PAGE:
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Nichols will not back ferry boat suit

Rather than joining in a legal challenge against the state, South Whidbey’s largest employer hopes to pick up a piece of a profitable ferry-building contract.

J.M. Martinac Shipbuilding of Tacoma recently challenged the state’s decision in February not to award Martinac or Nichols Brothers a ferry building contract worth approximately $250 million. Martinac officials argued that the state did not fully consider financial information provided by bidders on the contract, according to Mike Anderson, director of the Washington State Ferries.

Martinac and Nichols Brothers status as private businesses prevents the state ferry system from divulging exact reasons for picking one bid over another, Anderson said.

The contract to build the four new ferries went to Todd Shipyards of Seattle.

Matt Nichols, CEO at the Freeland-based Nichols, said his company does not plan to challenge the decision made by the state Department of Transportation. Rather, he said, he hopes to pick up contract jobs with Todd Shipyards, such as superstructure work on the ferries. In fact, Nichols said, the state’s denial of the Nichols Brothers bid worked out for the best: The four years needed to build the ferries would have clogged up his company and prevented it from doing any other work.

Nichols said he prefers to pursue contract work on the ferries with Todd and to continue to pick up contracts for other shipbuilding work.

“This is better for us,” he said.

Nichols said no agreement is set in concrete, but a potential share of the workload looks promising. He said if Todd does use Nichols Brothers as a contractor, Nichols will not hire any new employees. Instead, the 310 full time employees at the shipyard will have a guaranteed additional workload through the expected completion date for the ferry boats in 2011.

In addition to the challenge of the state contract decision, Martinac launched a challenge against a Senate bill that would allow the state to negotiate with only one shipbuilder for some work. Celia Schorr, a ferries spokesperson, said the bill allows this type of negotiation if all other bidders on a construction contract are eliminated in earlier rounds of the bid qualification process.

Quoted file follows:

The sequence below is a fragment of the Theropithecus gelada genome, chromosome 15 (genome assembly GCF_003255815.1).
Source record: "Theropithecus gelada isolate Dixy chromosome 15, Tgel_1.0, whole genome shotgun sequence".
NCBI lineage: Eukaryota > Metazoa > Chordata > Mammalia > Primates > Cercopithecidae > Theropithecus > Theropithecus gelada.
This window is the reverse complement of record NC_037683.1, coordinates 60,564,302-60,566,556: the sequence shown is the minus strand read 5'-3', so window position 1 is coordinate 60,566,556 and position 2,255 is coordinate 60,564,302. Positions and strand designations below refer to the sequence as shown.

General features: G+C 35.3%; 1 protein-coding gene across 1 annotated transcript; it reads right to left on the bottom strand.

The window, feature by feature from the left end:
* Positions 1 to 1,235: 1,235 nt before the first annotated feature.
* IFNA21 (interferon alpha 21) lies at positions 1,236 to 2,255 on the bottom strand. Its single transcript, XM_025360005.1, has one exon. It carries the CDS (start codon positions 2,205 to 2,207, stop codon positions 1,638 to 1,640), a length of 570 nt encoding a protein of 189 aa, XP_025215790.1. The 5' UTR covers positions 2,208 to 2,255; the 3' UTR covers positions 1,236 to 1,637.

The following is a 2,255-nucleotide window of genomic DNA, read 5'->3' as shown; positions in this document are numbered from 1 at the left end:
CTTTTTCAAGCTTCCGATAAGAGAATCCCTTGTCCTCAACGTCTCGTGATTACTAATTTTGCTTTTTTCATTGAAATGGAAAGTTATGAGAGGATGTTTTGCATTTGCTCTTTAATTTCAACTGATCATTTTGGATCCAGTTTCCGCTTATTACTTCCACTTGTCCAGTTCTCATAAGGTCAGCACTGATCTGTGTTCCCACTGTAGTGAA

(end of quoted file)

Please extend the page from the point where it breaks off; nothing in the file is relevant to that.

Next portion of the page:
The bill is also encountering resistance in the state auditor’s office. Brian Sonntag, the state’s auditor, sent two letters last week to Sen. Mary Margaret Haugen, the senate transportation chair, about the bill. He said the bill concerns him because the government could set a precedent by allowing sole-source contracting and purchasing without competitive bidding. Both those practices discourage competitive business, he said.

Sonntag said he hopes proposed amendments to the bill will create a more open bidding process.

Washington State Ferries’ Mike Anderson said the bill will only increase accountability for Todd Shipyards. Under the present law, the state provides ferry designs and contractors bid on those designs as they are drawn. Any additional costs due to changes are added onto the final bill.

The bill “opens up the book,” Anderson said. The ferries and state will negotiate the contract, the ship builder will be involved in the design process and the state will examine any additional purchases.

When asked whether the bill seemed unfair to other boat builders, Matt Nichols said the contractors knew the rules when going in. All the companies except Todd were eliminated from the ferry bidding process because of the magnitude of the project, he said.

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